Woe is the Internet on April 1. For it is on this day where sites large and small rack their brains for the perfect Fools’ Day prank, briefly vindicating those that continue to hold the belief that the Web serves as nothing more than a sloppy ocean of untruths and nonsense.
Even though the day isn’t even over yet, we here at PopSci are already longing for the saner and relatively pun-free comforts of April 2. Nonetheless, we still must raise our virtual dribble glasses in recognition of some of the more notable April 1 pranks today on the Web.
See our gallery of favorites here. Any we’ve missed? Throw them in the comments below.
Jumping the gun by a few hours and posting on April Fools’ Eve, TechCrunch’s Michael Arrington announced a $25 million lawsuit against Facebook for using his likeness in its oft-decried Beacon advertisements. This one actually makes pretty good sense until the dramatic soy latte fight at the end, as I’m sure protecting his “rising personal brand” is something that goes through Michael Arrington’s head fairly regularly.
A prank only a hardcore typography geek could love, design blog The Serif unveiled a faux-font: Helvetica Serif. Gasp!
Gmail Custom Time
Obviously having way too much time on their hands, those fun-loving Googlers went all out this year, with each division offering up its own gag. Topping the list of the G-pranks was Gmail’s hypothetical “Custom Time” feature, allowing emails to be sent into the past. Unlike most of the jokes we’re seeing today, this one would actually be awesome to have in the real life. Maybe quit munching the complimentary organic granola and get to work on that, hmm Googlers?
Google Calendar Wake Up Kit
The Google Calendar team unveiled a “Wake Up Kit” in which “a bed-flipping device is included for forceful removal from your sleeping quarters.” Zzzz, maybe next year, Google Calendar. I’m going back to sleep.
Google Docs’ Paper Plane
Inside the file menu for Google Docs’ word processor is the “New Paper Airplane” option, which produces a template for folding an official Google paper plane.
Google’s main prank roped in Page/Brin buddy Richard Branson for an announcement of project “Virgle,” which aims to abandon our troubled Earth for a new Martian colony by 2014. Hats off to Google for making this one actually pretty dark and sinister. Filling out a faux application questionnaire to be allowed to follow crazy Sir Richard to flee our CO2-baked Earth for the Red Planet might hit a little too close to home for some Fools’ fans.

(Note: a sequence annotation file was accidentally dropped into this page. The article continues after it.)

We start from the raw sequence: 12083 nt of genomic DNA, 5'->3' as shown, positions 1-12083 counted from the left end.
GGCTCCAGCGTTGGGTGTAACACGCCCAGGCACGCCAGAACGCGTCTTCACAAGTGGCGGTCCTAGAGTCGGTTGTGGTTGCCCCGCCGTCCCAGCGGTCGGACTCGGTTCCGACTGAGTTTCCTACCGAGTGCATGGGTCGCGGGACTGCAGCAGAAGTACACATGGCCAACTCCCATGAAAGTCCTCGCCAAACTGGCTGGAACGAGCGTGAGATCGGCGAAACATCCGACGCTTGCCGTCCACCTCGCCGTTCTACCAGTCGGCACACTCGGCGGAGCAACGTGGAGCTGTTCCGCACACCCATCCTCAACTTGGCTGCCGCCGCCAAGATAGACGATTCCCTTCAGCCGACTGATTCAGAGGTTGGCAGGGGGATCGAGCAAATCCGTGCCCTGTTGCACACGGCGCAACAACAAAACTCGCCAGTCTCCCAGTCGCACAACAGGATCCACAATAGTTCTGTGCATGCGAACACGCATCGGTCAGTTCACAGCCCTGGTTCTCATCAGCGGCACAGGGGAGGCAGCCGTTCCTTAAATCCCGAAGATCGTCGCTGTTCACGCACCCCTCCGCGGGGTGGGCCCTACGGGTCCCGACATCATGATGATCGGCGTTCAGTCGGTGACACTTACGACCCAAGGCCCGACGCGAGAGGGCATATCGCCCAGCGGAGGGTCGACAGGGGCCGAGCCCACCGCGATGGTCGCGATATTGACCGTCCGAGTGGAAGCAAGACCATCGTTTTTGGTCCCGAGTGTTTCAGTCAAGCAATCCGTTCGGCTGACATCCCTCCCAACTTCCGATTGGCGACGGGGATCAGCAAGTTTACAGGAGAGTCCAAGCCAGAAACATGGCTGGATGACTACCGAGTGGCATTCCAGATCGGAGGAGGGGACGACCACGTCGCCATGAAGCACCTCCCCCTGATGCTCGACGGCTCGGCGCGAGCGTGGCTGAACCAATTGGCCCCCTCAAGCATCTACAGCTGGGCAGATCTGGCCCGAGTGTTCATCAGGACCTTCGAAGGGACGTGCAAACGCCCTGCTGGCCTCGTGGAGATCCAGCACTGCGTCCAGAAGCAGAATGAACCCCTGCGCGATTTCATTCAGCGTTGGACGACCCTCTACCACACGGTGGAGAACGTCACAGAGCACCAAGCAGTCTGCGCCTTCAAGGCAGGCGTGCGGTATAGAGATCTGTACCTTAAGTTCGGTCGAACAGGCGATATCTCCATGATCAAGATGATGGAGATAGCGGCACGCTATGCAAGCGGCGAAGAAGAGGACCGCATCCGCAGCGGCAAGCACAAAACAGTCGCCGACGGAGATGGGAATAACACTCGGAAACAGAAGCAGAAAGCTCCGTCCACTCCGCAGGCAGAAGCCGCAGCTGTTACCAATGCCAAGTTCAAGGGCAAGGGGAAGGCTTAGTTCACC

Wisely foregoing the drama of a single spectacular fib, gadget blog Gizmodo decided to simply hand posting privileges (and all graphics responsibilities, apparently) to renowned tech devotee Mr. T.
World of Warcraft
Blizzard delighted World of Warcraft gamers by announcing a new class of playable character: the Bard. Complete with Guitar Hero-like fretboard action, the Bard shreds WoW’s mages and knights with rock and roll. If only.
The Brits are ardent fans of the 1 April prank. Many may recall the BBC’s “Spaghetti Harvest” spoof of the 1950s, one of the earliest uses of a legitimate broadcast television outlet for first-of-April tomfoolery. Carrying on that tradition was this faux nature doc proclaiming the discovery of flying Antarctic penguins. The high production values here indicate someone in the BBC’s online video department spends a lot of time thinking about April Fools’. Watch it here.
This one is maybe my personal favorite—all featured videos on YouTube’s homepage resulted in a “RickRoll”—a recent Web meme that confusingly redirects unsuspecting link seekers to the video for Rick Astley’s 1987 jam “Never Gonna Give You Up.” I had no idea this was a Web phenomenon until today, and I also had no idea Rick Astley was white. Very white.
Announcing phony acquisitions/takeovers is one of the oldest tricks in the online April Fools’ book, but we had to include venerable Simpsons repository snpp.com’s announcement of a buyout by—who else?—Google.
The Pirate Bay
Also from the “maybe it’s true?” category is the Pirate Bay, a large Bit Torrent site, announcing the relocation of their servers to Egypt due to copyright law changes in Europe. They had me until the mention of a triple-redundancy fiber-optic Web connection in the middle of the Egyptian desert.
The Weather Underground
PopSci editor and meteo-phile Michael Moyer spotted this lengthy prank post on the Weather Underground blog. He writes: It’s actually a pretty clever parody of those who refuse to believe any scientific findings based on statistical or model data, and instead claim that only individual observable events count in the scientific discourse. It’s also 2,000 words, and involves Ouija Boards, grape Jell-o spiked with grain alcohol, Madame Cyclotropia: Psychic Readings for Troubled Atmospheric Scientists, psychomortorodentiatempestology, and the Natural Hurricane Center’s division of Global Warming Isn’t Responsible for the Recent Upswing in Atlantic Hurricane Activity, and Even If It Was, We Wouldn’t be Able to Tell, Since the Quality of the Atlantic Hurricane Database is Too Poor to Use for Such Purposes (NHC/GWIRRUAHAEIIWWWATSQAHDTPUSP).
Pii Pii Brothers
Another resource-intensive prank, Think Geek advertised a fictional Japanese Wii game that, you guessed it, involved toilets and an oh-so-witty Wiimote accessory. Check out their demo video and box mockup for the complete experience.